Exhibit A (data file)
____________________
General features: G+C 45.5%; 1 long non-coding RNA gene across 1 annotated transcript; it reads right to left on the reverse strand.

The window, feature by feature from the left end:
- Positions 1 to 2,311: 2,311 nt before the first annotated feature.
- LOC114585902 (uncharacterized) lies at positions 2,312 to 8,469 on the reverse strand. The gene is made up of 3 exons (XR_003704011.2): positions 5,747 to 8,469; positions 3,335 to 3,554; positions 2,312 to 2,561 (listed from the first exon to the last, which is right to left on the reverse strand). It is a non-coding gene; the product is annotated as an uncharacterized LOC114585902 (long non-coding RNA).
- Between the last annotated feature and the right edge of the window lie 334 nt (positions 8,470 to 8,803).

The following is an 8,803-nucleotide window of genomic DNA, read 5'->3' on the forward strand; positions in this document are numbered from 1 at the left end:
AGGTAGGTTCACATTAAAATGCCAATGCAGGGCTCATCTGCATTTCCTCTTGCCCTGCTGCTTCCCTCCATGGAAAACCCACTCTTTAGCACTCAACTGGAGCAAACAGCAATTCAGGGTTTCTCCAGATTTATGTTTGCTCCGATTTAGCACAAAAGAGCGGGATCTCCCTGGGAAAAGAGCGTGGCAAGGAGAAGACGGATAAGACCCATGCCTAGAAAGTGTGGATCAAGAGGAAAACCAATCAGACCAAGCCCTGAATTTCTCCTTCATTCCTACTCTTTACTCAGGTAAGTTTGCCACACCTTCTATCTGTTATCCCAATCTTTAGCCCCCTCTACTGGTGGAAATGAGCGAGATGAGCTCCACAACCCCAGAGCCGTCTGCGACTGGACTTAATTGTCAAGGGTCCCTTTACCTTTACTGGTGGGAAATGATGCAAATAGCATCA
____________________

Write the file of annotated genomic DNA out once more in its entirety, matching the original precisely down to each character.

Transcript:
General features: G+C 45.5%; 1 long non-coding RNA gene across 1 annotated transcript; it reads right to left on the reverse strand.

The window, feature by feature from the left end:
- Positions 1 to 2,311: 2,311 nt before the first annotated feature.
- LOC114585902 (uncharacterized) lies at positions 2,312 to 8,469 on the reverse strand. The gene is made up of 3 exons (XR_003704011.2): positions 5,747 to 8,469; positions 3,335 to 3,554; positions 2,312 to 2,561 (listed from the first exon to the last, which is right to left on the reverse strand). It is a non-coding gene; the product is annotated as an uncharacterized LOC114585902 (long non-coding RNA).
- Between the last annotated feature and the right edge of the window lie 334 nt (positions 8,470 to 8,803).

The following is an 8,803-nucleotide window of genomic DNA, read 5'->3' on the forward strand; positions in this document are numbered from 1 at the left end:
AGGTAGGTTCACATTAAAATGCCAATGCAGGGCTCATCTGCATTTCCTCTTGCCCTGCTGCTTCCCTCCATGGAAAACCCACTCTTTAGCACTCAACTGGAGCAAACAGCAATTCAGGGTTTCTCCAGATTTATGTTTGCTCCGATTTAGCACAAAAGAGCGGGATCTCCCTGGGAAAAGAGCGTGGCAAGGAGAAGACGGATAAGACCCATGCCTAGAAAGTGTGGATCAAGAGGAAAACCAATCAGACCAAGCCCTGAATTTCTCCTTCATTCCTACTCTTTACTCAGGTAAGTTTGCCACACCTTCTATCTGTTATCCCAATCTTTAGCCCCCTCTACTGGTGGAAATGAGCGAGATGAGCTCCACAACCCCAGAGCCGTCTGCGACTGGACTTAATTGTCAAGGGTCCCTTTACCTTTACTGGTGGGAAATGATGCAAATAGCATCA